Ever so often, there comes a day, when you’re given a dose of harsh reality. Bittersweet feelings throng a bemused mind trying to make sense of what’s happening. Picture this- 7:30 p.m., Cnot, a group of 2ndyears in front of Sharmaji’s describing their picks of the outsti ‘kudis’. An offhand comment on a certain ‘kudi’ spurs a loud monologue of disagreement. To illustrate his state of mind more graphically, a friend describes her facial texture as a ‘sinusoidal wave of decreasing amplitude’. Ouch. The realization that on any other given day the explicit comparison would have spurred on a riot of snobbish laughter, and that this was not one of those days, primarily because we’d all been in the perpetual ‘on-fest-cultural-shock’ modes, hits me. We’re geeks in Geekdome. No matter how hard we try, we’ll still be geeks.
And geeks like it elaborate. From the CCTV presentation, to Ragamalika’s performance, to speeches by the Sports Secretary, Professor Raghurama, Professor R.K. Mittal, and then some, it was all very elaborate at Inaug- BOSM ‘09. The chief guest, Surbhi Misra, all of under 19(she won the bronze in the 2009 World Squash Junior Open, and is currently under 19 champion), appealed to our better selves for sportsmanship and ‘spirit of the game’. While constantly referring to the fest as B.O.S.M, she seemed rather bemused herself, clearly not used to such settings. For what was the first of its kind for BOSM, regional assocs (PCA, Capitol and Andhra Samithi) performed to regional beats, and off course there was the Dance Club to lend a twist or two. Culminating the event was an exhibition basketball match between the hosts and Malla Reddy, which we won without much sweat.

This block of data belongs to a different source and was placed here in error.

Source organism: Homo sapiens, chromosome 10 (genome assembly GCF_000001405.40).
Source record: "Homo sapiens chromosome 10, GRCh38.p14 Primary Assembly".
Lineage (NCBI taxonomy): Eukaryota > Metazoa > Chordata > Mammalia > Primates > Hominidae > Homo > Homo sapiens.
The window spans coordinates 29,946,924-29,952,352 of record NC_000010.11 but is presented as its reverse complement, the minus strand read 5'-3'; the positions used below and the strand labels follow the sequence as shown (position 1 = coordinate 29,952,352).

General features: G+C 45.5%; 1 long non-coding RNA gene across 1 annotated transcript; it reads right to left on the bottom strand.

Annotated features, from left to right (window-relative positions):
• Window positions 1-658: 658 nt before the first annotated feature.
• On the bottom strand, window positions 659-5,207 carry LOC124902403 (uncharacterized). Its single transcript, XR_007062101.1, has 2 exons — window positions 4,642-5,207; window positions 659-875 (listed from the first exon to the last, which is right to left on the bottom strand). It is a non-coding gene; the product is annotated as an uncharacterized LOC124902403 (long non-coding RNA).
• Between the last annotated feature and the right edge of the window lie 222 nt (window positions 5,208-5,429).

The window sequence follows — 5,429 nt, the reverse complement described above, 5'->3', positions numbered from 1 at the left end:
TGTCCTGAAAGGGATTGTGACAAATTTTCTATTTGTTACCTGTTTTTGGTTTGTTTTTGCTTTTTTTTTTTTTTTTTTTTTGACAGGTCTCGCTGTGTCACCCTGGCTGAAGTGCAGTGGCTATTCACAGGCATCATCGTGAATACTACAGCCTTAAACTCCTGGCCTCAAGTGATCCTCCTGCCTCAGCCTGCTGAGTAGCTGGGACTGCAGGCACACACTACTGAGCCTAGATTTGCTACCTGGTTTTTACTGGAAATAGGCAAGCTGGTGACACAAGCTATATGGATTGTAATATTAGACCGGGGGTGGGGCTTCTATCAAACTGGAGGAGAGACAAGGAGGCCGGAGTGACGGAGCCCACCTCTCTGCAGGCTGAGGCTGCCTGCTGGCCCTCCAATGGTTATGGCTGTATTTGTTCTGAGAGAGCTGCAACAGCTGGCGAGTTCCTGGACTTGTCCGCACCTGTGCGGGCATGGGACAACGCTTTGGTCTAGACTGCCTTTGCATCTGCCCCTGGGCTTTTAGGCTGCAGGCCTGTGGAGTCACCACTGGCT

Outside the Domino’s stall, waiting for it to kick in, I’m mulling over how there’s a shift in the nature of loud conversations in a day’s time. From discussions of Av(g)s or CS or Kafka, to a loud(just as No. 13 scores a basket) 'goal ho gaya oye', the change is sudden and drastic. Makes me wonder if we’d fit into the world out there after the cultural complexity we’ve become so comfortable with in this conundrum called Pilani.
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